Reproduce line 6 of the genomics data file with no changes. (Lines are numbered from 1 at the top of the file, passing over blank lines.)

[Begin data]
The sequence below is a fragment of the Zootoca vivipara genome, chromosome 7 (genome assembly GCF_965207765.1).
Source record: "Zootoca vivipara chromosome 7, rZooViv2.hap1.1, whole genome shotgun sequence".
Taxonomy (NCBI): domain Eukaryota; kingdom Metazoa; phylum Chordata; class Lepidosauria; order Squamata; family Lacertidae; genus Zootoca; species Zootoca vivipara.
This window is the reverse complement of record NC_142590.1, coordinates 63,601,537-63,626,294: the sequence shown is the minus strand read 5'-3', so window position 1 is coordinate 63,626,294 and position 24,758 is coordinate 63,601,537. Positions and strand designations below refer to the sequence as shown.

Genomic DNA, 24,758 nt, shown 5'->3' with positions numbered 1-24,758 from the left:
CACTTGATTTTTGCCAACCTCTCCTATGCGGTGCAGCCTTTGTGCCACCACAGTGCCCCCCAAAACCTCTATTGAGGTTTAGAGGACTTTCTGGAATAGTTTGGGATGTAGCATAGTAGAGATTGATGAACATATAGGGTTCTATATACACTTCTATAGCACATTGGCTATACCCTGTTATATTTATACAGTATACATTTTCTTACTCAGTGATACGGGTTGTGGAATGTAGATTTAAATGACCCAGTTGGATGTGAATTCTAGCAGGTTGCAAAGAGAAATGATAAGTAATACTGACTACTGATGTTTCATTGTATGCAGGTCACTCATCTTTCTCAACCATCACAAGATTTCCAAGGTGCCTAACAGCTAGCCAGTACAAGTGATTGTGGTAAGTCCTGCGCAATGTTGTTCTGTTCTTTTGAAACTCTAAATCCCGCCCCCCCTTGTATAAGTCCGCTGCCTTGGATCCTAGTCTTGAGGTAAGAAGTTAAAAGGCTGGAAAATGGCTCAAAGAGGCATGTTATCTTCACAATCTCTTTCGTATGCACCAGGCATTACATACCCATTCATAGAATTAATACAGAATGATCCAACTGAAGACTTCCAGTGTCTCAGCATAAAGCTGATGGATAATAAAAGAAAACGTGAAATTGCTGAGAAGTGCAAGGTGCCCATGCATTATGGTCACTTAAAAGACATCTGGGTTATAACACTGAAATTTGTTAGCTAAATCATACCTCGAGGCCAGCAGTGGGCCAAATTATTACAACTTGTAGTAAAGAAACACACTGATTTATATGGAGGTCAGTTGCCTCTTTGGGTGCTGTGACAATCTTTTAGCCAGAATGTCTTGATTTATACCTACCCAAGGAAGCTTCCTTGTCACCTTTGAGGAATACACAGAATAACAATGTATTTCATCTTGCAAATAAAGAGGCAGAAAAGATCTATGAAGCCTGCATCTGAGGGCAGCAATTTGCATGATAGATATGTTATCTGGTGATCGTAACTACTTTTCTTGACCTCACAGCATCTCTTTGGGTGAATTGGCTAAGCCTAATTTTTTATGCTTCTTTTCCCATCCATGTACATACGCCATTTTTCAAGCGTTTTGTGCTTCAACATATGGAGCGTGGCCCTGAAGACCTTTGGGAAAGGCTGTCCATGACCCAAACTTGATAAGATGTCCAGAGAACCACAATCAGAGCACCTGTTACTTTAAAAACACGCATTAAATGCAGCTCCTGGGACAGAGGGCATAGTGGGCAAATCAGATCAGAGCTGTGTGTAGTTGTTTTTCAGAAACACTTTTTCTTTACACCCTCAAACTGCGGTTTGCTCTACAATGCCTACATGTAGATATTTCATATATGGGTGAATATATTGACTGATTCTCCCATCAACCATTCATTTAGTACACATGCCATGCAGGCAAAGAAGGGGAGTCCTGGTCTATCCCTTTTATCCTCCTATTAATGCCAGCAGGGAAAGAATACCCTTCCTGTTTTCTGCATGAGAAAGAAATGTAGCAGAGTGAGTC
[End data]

CACTTGATTTTTGCCAACCTCTCCTATGCGGTGCAGCCTTTGTGCCACCACAGTGCCCCCCAAAACCTCTATTGAGGTTTAGAGGACTTTCTGGAATAGTTTGGGATGTAGCATAGTAGAGATTGATGAACATATAGGGTTCTATATACACTTCTATAGCACATTGGCTATACCCTGTTATATTTATACAGTATACATTTTCTTACTCAGTGATACGGGTTGTGGAATGTAGATTTAAATGACCCAGTTGGATGTGAATTCTAGCAGGTTGCAAAGAGAAATGATAAGTAATACTGACTACTGATGTTTCATTGTATGCAGGTCACTCATCTTTCTCAACCATCACAAGATTTCCAAGGTGCCTAACAGCTAGCCAGTACAAGTGATTGTGGTAAGTCCTGCGCAATGTTGTTCTGTTCTTTTGAAACTCTAAATCCCGCCCCCCCTTGTATAAGTCCGCTGCCTTGGATCCTAGTCTTGAGGTAAGAAGTTAAAAGGCTGGAAAATGGCTCAAAGAGGCATGTTATCTTCACAATCTCTTTCGTATGCACCAGGCATTACATACCCATTCATAGAATTAATACAGAATGATCCAACTGAAGACTTCCAGTGTCTCAGCATAAAGCTGATGGATAATAAAAGAAAACGTGAAATTGCTGAGAAGTGCAAGGTGCCCATGCATTATGGTCACTTAAAAGACATCTGGGTTATAACACTGAAATTTGTTAGCTAAATCATACCTCGAGGCCAGCAGTGGGCCAAATTATTACAACTTGTAGTAAAGAAACACACTGATTTATATGGAGGTCAGTTGCCTCTTTGGGTGCTGTGACAATCTTTTAGCCAGAATGTCTTGATTTATACCTACCCAAGGAAGCTTCCTTGTCACCTTTGAGGAATACACAGAATAACAATGTATTTCATCTTGCAAATAAAGAGGCAGAAAAGATCTATGAAGCCTGCATCTGAGGGCAGCAATTTGCATGATAGATATGTTATCTGGTGATCGTAACTACTTTTCTTGACCTCACAGCATCTCTTTGGGTGAATTGGCTAAGCCTAATTTTTTATGCTTCTTTTCCCATCCATGTACATACGCCATTTTTCAAGCGTTTTGTGCTTCAACATATGGAGCGTGGCCCTGAAGACCTTTGGGAAAGGCTGTCCATGACCCAAACTTGATAAGATGTCCAGAGAACCACAATCAGAGCACCTGTTACTTTAAAAACACGCATTAAATGCAGCTCCTGGGACAGAGGGCATAGTGGGCAAATCAGATCAGAGCTGTGTGTAGTTGTTTTTCAGAAACACTTTTTCTTTACACCCTCAAACTGCGGTTTGCTCTACAATGCCTACATGTAGATATTTCATATATGGGTGAATATATTGACTGATTCTCCCATCAACCATTCATTTAGTACACATGCCATGCAGGCAAAGAAGGGGAGTCCTGGTCTATCCCTTTTATCCTCCTATTAATGCCAGCAGGGAAAGAATACCCTTCCTGTTTTCTGCATGAGAAAGAAATGTAGCAGAGTGAGTC